(Photo: TD Friends of the Environment Foundation)

By including community involvement as a required component of funded projects, TD Green Streets rewards municipalities that empower local citizens to take an active role in the development, improvement, and maintenance of the urban forest. Programs selected to receive funding are also required to demonstrate relevance or applicability to other communities, such as the development of best practices manuals or translations of textual materials into other languages spoken in various communities. This model results in scalable methodologies; projects are considered successful if their approach and framework are transferable to another community. In addition to tree planting events with local citizens as participants, community engagement can take many forms such as town halls, volunteer training, or educational outreach, to name just a few.

Living Wall before

The City of Mississauga, ON wanted to combat both noise pollution and the City’s carbon foot print by planting more trees on selected sites.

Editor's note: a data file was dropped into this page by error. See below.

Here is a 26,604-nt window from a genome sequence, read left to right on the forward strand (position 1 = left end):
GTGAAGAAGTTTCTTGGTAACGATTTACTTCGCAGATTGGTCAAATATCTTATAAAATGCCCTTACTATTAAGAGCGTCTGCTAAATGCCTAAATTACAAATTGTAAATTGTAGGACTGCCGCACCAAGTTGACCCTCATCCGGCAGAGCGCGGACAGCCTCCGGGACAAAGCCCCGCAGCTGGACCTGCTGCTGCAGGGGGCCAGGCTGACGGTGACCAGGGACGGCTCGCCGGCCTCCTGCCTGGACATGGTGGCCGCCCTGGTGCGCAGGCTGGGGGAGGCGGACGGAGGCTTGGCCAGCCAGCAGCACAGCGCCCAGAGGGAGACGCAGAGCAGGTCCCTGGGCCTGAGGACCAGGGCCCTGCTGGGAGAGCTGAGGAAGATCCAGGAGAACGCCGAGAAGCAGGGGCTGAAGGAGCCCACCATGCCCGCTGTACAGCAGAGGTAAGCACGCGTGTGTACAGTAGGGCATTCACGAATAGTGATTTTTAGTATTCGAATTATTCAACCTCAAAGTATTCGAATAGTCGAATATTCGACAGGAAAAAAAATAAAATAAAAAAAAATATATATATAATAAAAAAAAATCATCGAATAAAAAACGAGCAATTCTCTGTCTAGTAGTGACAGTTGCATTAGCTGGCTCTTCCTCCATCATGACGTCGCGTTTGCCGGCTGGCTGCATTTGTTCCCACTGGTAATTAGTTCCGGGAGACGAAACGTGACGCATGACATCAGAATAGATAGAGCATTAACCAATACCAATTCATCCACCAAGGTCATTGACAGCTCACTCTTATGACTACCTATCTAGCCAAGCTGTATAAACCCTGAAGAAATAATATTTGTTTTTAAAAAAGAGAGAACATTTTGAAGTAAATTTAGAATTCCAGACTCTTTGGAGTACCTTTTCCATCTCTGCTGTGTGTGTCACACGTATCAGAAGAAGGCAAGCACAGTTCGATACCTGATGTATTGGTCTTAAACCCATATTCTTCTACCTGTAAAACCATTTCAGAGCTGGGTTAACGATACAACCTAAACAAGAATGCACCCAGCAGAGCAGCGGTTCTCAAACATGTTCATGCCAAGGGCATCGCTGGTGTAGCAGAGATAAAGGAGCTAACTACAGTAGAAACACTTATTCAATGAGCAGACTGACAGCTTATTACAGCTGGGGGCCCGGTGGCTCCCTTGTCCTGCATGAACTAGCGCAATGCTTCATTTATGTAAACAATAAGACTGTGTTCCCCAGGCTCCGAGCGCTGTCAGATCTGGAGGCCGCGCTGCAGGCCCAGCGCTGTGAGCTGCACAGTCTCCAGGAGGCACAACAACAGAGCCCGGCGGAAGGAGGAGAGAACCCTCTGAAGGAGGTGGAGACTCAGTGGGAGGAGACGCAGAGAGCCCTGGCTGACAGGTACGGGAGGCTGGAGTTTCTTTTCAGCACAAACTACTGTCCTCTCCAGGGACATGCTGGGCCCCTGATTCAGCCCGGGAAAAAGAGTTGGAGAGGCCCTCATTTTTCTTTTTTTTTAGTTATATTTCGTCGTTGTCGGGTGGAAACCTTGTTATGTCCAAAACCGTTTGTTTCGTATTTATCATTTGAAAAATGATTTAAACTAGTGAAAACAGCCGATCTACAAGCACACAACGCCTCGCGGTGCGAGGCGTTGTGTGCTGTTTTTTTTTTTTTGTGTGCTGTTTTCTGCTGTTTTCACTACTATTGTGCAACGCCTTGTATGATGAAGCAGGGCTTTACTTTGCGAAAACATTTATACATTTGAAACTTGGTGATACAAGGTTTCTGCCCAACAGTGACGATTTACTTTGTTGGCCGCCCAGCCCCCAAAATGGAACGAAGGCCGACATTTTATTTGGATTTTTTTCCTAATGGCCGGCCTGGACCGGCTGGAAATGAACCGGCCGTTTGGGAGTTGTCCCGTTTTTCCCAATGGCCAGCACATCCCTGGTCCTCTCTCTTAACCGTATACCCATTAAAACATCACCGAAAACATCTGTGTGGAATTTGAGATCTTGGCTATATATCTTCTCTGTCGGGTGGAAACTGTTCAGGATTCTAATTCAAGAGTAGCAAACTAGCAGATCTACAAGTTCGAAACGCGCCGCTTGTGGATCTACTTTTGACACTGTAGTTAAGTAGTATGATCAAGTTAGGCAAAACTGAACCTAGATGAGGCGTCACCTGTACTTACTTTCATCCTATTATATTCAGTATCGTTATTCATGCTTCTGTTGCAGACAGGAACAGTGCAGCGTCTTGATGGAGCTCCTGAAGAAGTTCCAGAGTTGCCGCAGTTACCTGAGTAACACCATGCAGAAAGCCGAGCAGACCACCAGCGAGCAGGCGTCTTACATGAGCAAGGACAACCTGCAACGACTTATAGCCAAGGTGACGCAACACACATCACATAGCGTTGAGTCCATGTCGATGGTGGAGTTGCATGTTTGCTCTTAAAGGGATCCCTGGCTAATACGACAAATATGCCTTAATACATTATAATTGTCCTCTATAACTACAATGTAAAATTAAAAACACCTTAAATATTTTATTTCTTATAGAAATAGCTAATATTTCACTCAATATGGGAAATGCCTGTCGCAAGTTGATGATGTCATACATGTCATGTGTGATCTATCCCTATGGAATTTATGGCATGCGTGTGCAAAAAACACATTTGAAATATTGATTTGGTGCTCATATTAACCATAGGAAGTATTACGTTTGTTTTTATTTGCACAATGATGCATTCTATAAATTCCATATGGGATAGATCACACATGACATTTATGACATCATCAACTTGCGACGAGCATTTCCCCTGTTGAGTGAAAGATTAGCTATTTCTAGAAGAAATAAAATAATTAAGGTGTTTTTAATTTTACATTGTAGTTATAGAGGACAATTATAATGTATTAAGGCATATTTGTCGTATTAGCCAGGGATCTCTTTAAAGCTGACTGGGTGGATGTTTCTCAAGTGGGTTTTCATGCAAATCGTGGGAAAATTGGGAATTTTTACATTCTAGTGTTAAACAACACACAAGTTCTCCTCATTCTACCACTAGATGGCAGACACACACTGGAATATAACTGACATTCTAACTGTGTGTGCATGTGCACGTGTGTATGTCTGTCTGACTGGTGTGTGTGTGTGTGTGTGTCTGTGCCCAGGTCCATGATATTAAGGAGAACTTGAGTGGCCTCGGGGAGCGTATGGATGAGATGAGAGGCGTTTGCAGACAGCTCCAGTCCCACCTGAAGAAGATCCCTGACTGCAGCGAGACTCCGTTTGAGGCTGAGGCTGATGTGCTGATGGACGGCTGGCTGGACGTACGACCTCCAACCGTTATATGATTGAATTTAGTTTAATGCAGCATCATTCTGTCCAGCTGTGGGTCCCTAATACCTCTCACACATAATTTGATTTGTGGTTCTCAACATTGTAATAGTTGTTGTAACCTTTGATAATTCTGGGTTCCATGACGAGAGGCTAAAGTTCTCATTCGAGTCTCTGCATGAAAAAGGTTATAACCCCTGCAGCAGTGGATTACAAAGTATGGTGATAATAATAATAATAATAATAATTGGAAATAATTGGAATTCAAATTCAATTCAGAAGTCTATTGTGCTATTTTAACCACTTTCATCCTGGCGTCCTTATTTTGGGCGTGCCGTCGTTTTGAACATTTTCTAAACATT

Living Wall after

Using TD Green Streets funding, they created The Living Wall, an ecological sound barrier that offers an environmentally friendly alternative to standard sound barriers. Constructed of earth and trees (shrub willow), the barrier is enclosed in a biodegradable wooden structure. The willows were planted vertically into the ground, pressed up against a wall of soil, and restrained by geotextile. The trees will provide an almost instant landscape while also meeting sound absorption requirements. Over 100 residents, including students from a local school, were engaged in the project. (Photo: The City of Mississauga)